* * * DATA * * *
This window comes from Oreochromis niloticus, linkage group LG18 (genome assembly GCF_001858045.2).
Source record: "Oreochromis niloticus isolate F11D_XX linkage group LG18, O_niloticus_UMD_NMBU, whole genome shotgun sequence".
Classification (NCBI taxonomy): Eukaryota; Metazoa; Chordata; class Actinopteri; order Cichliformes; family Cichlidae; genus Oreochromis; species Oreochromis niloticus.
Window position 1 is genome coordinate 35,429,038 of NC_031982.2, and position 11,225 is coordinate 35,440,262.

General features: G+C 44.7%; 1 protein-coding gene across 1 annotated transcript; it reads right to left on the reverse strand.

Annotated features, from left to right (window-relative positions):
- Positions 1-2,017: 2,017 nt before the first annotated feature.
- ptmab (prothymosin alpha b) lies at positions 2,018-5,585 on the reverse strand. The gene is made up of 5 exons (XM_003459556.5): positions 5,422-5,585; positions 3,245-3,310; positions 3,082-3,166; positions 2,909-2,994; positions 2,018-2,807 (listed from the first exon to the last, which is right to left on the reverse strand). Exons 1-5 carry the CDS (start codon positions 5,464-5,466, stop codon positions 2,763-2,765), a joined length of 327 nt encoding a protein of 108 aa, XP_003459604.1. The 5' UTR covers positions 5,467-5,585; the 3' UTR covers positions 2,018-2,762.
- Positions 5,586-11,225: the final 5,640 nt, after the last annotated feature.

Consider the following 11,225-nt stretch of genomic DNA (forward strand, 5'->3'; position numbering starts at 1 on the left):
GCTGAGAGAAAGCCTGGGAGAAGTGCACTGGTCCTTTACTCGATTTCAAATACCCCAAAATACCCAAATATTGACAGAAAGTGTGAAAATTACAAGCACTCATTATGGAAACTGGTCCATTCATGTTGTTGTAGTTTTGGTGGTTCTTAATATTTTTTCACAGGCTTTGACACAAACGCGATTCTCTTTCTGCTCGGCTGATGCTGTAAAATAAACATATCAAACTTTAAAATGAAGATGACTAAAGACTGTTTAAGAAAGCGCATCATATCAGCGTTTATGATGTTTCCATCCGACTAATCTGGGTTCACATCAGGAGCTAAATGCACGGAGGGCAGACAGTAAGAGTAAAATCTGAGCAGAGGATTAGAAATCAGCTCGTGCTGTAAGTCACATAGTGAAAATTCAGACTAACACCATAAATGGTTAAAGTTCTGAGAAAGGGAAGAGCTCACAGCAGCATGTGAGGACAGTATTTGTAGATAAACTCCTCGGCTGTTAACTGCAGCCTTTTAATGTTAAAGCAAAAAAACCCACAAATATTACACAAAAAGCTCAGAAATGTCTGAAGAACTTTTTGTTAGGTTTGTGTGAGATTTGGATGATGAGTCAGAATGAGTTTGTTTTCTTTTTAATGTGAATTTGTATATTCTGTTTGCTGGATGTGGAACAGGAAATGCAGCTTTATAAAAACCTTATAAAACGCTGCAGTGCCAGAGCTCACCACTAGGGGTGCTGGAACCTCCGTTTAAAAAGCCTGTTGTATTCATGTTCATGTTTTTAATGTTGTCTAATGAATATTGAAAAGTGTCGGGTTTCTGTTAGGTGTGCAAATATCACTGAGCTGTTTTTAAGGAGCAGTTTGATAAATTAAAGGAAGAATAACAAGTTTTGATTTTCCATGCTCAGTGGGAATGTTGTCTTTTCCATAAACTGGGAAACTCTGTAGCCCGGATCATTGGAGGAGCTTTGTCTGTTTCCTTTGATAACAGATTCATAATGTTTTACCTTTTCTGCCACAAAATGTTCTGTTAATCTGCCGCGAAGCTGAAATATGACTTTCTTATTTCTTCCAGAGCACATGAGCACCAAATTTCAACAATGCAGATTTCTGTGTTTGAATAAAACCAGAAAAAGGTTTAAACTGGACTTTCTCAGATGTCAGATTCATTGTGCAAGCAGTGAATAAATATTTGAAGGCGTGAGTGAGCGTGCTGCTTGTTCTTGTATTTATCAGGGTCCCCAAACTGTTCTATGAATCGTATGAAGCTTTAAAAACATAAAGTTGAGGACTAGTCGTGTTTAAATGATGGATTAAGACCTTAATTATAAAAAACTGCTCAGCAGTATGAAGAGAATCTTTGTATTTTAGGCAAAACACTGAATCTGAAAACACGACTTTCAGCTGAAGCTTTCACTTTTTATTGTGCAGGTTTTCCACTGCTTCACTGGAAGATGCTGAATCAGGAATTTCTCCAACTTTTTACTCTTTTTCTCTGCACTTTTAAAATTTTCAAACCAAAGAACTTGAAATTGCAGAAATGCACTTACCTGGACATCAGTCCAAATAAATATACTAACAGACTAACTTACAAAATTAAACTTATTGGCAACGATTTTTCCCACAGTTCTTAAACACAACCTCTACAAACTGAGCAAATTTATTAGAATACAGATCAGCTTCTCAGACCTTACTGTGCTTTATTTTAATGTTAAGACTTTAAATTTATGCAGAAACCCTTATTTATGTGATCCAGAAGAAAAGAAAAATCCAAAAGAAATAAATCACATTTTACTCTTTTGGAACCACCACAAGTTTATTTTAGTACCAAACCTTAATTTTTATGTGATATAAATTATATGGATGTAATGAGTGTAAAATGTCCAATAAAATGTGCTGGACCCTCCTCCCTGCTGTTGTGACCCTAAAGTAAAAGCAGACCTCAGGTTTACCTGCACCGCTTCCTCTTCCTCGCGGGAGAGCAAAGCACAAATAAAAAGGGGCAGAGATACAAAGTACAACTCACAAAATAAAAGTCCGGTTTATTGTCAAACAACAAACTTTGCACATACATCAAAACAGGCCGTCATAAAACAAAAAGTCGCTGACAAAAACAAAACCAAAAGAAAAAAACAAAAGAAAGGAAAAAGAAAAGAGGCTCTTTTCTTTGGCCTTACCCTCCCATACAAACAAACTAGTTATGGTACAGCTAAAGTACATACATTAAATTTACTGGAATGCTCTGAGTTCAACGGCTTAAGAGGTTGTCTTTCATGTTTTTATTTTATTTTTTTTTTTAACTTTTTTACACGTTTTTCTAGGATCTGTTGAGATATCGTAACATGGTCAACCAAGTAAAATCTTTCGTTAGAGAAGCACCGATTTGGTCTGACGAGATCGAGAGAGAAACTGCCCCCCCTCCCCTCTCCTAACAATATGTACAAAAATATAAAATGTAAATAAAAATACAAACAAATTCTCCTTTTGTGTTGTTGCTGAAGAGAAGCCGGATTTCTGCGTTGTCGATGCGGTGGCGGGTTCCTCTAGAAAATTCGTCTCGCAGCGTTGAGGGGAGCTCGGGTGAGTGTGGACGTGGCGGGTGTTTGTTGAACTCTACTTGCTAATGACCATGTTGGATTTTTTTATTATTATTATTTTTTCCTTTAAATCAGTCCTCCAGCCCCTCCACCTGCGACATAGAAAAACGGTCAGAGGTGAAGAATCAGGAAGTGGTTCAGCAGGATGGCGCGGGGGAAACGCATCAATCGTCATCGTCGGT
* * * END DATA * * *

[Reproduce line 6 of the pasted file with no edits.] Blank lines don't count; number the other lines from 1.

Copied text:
Annotated features, from left to right (window-relative positions):